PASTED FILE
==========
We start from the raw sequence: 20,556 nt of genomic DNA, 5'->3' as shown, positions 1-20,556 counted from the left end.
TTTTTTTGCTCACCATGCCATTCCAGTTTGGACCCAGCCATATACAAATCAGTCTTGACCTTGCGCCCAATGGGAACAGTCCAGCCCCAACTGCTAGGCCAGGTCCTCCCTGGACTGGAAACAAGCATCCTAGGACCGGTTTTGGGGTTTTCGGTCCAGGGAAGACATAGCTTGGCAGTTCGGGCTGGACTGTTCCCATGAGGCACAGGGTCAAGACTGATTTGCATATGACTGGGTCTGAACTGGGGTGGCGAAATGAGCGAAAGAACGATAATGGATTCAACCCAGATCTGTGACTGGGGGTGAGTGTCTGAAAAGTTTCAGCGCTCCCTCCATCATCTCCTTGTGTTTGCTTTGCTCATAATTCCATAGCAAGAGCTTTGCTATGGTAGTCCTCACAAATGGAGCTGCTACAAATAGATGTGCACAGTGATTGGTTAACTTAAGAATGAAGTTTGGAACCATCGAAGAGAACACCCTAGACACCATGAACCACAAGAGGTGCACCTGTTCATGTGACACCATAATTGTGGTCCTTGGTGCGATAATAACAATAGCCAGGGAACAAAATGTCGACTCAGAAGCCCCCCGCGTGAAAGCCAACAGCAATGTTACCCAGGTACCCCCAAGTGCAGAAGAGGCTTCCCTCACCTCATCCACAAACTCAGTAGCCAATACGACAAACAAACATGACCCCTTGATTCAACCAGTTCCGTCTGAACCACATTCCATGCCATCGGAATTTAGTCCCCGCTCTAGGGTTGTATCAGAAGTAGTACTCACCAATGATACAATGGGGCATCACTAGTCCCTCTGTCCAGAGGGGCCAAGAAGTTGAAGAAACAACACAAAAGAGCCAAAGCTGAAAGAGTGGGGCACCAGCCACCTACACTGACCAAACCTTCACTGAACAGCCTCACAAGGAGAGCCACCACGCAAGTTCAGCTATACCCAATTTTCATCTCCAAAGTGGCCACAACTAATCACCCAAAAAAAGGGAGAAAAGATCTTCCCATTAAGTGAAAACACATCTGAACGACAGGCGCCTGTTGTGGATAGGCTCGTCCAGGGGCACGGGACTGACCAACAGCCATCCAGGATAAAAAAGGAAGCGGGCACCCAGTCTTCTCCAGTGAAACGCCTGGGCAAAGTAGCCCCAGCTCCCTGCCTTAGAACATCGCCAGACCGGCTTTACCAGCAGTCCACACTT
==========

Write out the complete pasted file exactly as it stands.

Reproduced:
We start from the raw sequence: 20,556 nt of genomic DNA, 5'->3' as shown, positions 1-20,556 counted from the left end.
TTTTTTTGCTCACCATGCCATTCCAGTTTGGACCCAGCCATATACAAATCAGTCTTGACCTTGCGCCCAATGGGAACAGTCCAGCCCCAACTGCTAGGCCAGGTCCTCCCTGGACTGGAAACAAGCATCCTAGGACCGGTTTTGGGGTTTTCGGTCCAGGGAAGACATAGCTTGGCAGTTCGGGCTGGACTGTTCCCATGAGGCACAGGGTCAAGACTGATTTGCATATGACTGGGTCTGAACTGGGGTGGCGAAATGAGCGAAAGAACGATAATGGATTCAACCCAGATCTGTGACTGGGGGTGAGTGTCTGAAAAGTTTCAGCGCTCCCTCCATCATCTCCTTGTGTTTGCTTTGCTCATAATTCCATAGCAAGAGCTTTGCTATGGTAGTCCTCACAAATGGAGCTGCTACAAATAGATGTGCACAGTGATTGGTTAACTTAAGAATGAAGTTTGGAACCATCGAAGAGAACACCCTAGACACCATGAACCACAAGAGGTGCACCTGTTCATGTGACACCATAATTGTGGTCCTTGGTGCGATAATAACAATAGCCAGGGAACAAAATGTCGACTCAGAAGCCCCCCGCGTGAAAGCCAACAGCAATGTTACCCAGGTACCCCCAAGTGCAGAAGAGGCTTCCCTCACCTCATCCACAAACTCAGTAGCCAATACGACAAACAAACATGACCCCTTGATTCAACCAGTTCCGTCTGAACCACATTCCATGCCATCGGAATTTAGTCCCCGCTCTAGGGTTGTATCAGAAGTAGTACTCACCAATGATACAATGGGGCATCACTAGTCCCTCTGTCCAGAGGGGCCAAGAAGTTGAAGAAACAACACAAAAGAGCCAAAGCTGAAAGAGTGGGGCACCAGCCACCTACACTGACCAAACCTTCACTGAACAGCCTCACAAGGAGAGCCACCACGCAAGTTCAGCTATACCCAATTTTCATCTCCAAAGTGGCCACAACTAATCACCCAAAAAAAGGGAGAAAAGATCTTCCCATTAAGTGAAAACACATCTGAACGACAGGCGCCTGTTGTGGATAGGCTCGTCCAGGGGCACGGGACTGACCAACAGCCATCCAGGATAAAAAAGGAAGCGGGCACCCAGTCTTCTCCAGTGAAACGCCTGGGCAAAGTAGCCCCAGCTCCCTGCCTTAGAACATCGCCAGACCGGCTTTACCAGCAGTCCACACTT